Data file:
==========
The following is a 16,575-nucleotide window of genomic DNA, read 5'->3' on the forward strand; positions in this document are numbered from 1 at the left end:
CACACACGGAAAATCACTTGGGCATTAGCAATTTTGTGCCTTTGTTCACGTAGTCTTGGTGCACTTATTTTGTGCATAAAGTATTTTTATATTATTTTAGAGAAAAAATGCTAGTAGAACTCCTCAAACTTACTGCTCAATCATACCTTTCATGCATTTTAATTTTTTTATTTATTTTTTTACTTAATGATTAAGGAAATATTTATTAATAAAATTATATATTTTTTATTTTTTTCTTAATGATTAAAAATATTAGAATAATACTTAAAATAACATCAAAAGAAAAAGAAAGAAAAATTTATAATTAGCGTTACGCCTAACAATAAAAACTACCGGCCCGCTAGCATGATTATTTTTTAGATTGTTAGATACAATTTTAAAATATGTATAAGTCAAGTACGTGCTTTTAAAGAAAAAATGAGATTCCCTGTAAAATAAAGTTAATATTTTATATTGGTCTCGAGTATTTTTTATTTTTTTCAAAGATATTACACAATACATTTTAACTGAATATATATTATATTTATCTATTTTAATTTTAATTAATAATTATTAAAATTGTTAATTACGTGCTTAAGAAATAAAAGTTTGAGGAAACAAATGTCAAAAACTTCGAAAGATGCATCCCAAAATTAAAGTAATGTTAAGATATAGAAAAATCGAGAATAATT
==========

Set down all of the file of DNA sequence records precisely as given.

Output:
The following is a 16,575-nucleotide window of genomic DNA, read 5'->3' on the forward strand; positions in this document are numbered from 1 at the left end:
CACACACGGAAAATCACTTGGGCATTAGCAATTTTGTGCCTTTGTTCACGTAGTCTTGGTGCACTTATTTTGTGCATAAAGTATTTTTATATTATTTTAGAGAAAAAATGCTAGTAGAACTCCTCAAACTTACTGCTCAATCATACCTTTCATGCATTTTAATTTTTTTATTTATTTTTTTACTTAATGATTAAGGAAATATTTATTAATAAAATTATATATTTTTTATTTTTTTCTTAATGATTAAAAATATTAGAATAATACTTAAAATAACATCAAAAGAAAAAGAAAGAAAAATTTATAATTAGCGTTACGCCTAACAATAAAAACTACCGGCCCGCTAGCATGATTATTTTTTAGATTGTTAGATACAATTTTAAAATATGTATAAGTCAAGTACGTGCTTTTAAAGAAAAAATGAGATTCCCTGTAAAATAAAGTTAATATTTTATATTGGTCTCGAGTATTTTTTATTTTTTTCAAAGATATTACACAATACATTTTAACTGAATATATATTATATTTATCTATTTTAATTTTAATTAATAATTATTAAAATTGTTAATTACGTGCTTAAGAAATAAAAGTTTGAGGAAACAAATGTCAAAAACTTCGAAAGATGCATCCCAAAATTAAAGTAATGTTAAGATATAGAAAAATCGAGAATAATT